MP3.com shares explode

Chief executive quells litigation anxiety, then sees stocks rise
Written by Larry Barrett, Contributor

MP3.com shares rose from the ashes on Thursday, rallying up 15 5/8, or 95 percent, to 32 in late trading after chief executive Michael Robertson told analysts that the company has little to fear from a pending a lawsuit with the Record Industry Association of America (RIAA).

Shares in the company have been in a free fall since January, when the RIAA filed a lawsuit against it over its new product, called My.MP3.com, which was made available on 12 January. In turn, MP3.com filed a suit against the RIAA on 8 February for allegedly unfair business practises.

The My.MP3.com site uses MP3.com's proprietary technology Beam-it, which allows a consumer to place a music CD in a CD-ROM drive in a PC; after the user hits a button, the Beam-it technology "reads the DNA" of the CD into a consumer's PC and automatically "turns that CD on", Robertson told analysts at the Robertson Stephens Tech 2000 conference in San Francisco.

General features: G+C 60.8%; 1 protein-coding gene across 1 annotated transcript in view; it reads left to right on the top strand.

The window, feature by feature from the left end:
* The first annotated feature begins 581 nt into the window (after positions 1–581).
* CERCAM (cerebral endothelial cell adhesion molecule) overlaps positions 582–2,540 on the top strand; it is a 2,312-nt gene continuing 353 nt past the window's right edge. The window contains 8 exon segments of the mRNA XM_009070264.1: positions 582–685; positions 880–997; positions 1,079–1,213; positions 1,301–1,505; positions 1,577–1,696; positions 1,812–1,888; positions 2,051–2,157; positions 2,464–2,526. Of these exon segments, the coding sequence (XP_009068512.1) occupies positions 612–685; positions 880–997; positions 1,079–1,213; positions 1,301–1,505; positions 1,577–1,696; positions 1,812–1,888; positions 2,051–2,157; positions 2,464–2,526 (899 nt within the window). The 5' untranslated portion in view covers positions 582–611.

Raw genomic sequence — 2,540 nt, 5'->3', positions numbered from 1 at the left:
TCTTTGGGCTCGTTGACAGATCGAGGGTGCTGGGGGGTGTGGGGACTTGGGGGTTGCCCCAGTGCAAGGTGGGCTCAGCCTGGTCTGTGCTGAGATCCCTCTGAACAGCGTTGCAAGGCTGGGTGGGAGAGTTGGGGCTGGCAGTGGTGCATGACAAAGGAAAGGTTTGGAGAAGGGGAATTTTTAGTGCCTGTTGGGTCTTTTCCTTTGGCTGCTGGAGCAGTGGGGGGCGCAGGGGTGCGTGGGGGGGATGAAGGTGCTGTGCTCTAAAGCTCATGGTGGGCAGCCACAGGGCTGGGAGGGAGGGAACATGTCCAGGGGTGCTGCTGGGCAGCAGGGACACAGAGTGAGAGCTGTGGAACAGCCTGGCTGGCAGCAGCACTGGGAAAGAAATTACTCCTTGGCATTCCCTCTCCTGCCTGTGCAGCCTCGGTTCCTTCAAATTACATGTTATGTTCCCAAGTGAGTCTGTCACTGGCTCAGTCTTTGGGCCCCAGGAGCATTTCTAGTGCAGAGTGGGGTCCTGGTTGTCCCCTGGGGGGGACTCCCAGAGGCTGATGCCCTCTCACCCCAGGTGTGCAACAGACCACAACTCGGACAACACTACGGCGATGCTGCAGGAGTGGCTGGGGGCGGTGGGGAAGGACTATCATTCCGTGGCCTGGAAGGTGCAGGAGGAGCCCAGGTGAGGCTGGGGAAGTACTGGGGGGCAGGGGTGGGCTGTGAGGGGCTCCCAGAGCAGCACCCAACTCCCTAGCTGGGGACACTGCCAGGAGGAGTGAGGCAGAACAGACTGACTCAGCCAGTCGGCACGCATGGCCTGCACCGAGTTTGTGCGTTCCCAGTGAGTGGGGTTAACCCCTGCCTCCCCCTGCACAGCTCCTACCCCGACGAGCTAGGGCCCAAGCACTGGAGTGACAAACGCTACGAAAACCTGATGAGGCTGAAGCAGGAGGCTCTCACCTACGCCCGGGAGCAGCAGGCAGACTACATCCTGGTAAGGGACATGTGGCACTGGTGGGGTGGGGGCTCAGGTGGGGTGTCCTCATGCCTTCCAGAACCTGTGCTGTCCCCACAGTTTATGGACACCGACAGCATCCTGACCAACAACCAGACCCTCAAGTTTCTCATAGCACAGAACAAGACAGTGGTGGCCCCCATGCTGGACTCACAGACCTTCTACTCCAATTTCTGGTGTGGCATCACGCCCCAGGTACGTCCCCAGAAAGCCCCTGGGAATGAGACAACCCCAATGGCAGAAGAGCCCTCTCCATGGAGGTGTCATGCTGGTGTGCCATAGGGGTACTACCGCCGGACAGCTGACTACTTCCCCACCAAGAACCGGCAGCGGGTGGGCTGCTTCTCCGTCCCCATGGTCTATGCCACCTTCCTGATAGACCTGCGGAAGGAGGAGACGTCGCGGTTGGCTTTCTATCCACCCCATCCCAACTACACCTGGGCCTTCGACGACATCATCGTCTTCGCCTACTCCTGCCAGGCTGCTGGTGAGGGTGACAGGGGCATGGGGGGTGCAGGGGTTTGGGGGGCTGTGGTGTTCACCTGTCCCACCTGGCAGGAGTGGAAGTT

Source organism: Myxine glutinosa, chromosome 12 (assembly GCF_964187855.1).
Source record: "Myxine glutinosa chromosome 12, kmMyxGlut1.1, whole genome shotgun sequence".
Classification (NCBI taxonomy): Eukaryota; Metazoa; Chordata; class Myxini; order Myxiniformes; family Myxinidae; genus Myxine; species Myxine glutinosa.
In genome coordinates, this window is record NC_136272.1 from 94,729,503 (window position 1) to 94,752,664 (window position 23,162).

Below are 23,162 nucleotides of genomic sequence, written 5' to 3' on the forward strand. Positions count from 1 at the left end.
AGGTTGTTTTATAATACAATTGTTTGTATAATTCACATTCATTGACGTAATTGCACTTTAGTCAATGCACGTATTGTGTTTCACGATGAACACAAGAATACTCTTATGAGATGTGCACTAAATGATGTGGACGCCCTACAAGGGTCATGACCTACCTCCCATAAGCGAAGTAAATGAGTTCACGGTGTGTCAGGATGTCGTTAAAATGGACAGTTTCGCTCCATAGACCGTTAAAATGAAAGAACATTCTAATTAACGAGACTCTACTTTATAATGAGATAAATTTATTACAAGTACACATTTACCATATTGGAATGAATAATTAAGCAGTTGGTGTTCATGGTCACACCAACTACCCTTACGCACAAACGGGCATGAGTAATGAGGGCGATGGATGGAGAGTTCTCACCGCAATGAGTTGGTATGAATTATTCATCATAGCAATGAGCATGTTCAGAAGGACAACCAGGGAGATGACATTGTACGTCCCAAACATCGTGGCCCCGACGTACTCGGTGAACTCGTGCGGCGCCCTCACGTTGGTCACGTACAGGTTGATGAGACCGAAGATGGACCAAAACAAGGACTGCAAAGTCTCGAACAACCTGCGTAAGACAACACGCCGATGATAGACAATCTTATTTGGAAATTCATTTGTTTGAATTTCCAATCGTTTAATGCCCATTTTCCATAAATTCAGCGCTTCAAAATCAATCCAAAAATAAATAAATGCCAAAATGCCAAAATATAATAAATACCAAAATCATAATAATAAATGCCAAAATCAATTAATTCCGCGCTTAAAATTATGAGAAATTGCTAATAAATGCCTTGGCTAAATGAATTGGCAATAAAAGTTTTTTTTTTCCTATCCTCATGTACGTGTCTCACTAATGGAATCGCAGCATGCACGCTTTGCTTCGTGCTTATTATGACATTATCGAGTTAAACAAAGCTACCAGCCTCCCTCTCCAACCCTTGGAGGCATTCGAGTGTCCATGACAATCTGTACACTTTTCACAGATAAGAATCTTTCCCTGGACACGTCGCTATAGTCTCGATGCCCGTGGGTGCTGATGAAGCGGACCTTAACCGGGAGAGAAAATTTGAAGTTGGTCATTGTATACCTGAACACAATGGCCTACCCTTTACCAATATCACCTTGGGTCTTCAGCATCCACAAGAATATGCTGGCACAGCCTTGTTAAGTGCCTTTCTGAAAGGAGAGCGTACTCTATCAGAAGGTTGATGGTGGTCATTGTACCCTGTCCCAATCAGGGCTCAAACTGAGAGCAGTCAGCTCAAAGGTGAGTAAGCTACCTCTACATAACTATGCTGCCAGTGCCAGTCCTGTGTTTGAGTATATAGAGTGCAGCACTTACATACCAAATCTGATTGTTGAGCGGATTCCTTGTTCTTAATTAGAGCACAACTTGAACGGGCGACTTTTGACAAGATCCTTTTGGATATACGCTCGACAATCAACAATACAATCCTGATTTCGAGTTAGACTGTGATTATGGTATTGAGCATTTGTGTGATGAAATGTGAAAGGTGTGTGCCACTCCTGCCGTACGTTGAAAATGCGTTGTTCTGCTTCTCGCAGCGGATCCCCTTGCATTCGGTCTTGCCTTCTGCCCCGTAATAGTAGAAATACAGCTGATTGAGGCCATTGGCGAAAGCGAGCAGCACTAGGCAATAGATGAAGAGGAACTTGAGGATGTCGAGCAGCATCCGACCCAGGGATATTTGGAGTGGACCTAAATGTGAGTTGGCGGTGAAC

MP3.com said the CD isn't actually uploaded because it has a database of 80,000 CDs. The company allows access to the database only if consumers can prove they own the CD. But that hasn't stopped the music industry from coming after MP3.com.

Not surprisingly, investors have bailed out of the stock in quick fashion, worried that MP3.com might have to pay hefty damages to record companies if they lose the lawsuit. "They're going to have a big challenge to prove that we're hurting CD sales," Robertson said.

If MP3.com emerges victorious, it would clear the way for a subscription-based service. The company would then charge consumers a small fee to access all their CDs. Phil Leigh, an analyst at Raymond James & Associates, said regardless of the pending litigation, MP3.com's sales wouldn't be affected this year. "If the (next) hearing comes out in our favour, $270bn (£167) in music comes available," Robertson said.

Even if MP3.com loses the lawsuit, the company could still implement its MSP service in a mutant form with slower conventional uploading, a process the RIAA seems willing to accept. "While no-one can know the outcome of the lawsuit, Robertson's comment illustrates the dimensions of the content that My.MP3.com users could access on their personal Web page," James wrote in research note.

In its latest quarter, MP3.com posted a smaller than expected loss, dropping $10.6m (£6.5m), or 17 cents (10p) a share, on sales of $15.3m (£9.4m).

All five analysts tracking the stock maintain either a "buy" or "strong buy" recommendation. First Call consensus expects it to lose 13 cents (8p) a share in its second quarter and 40 cents (24p) a share in the fiscal year.

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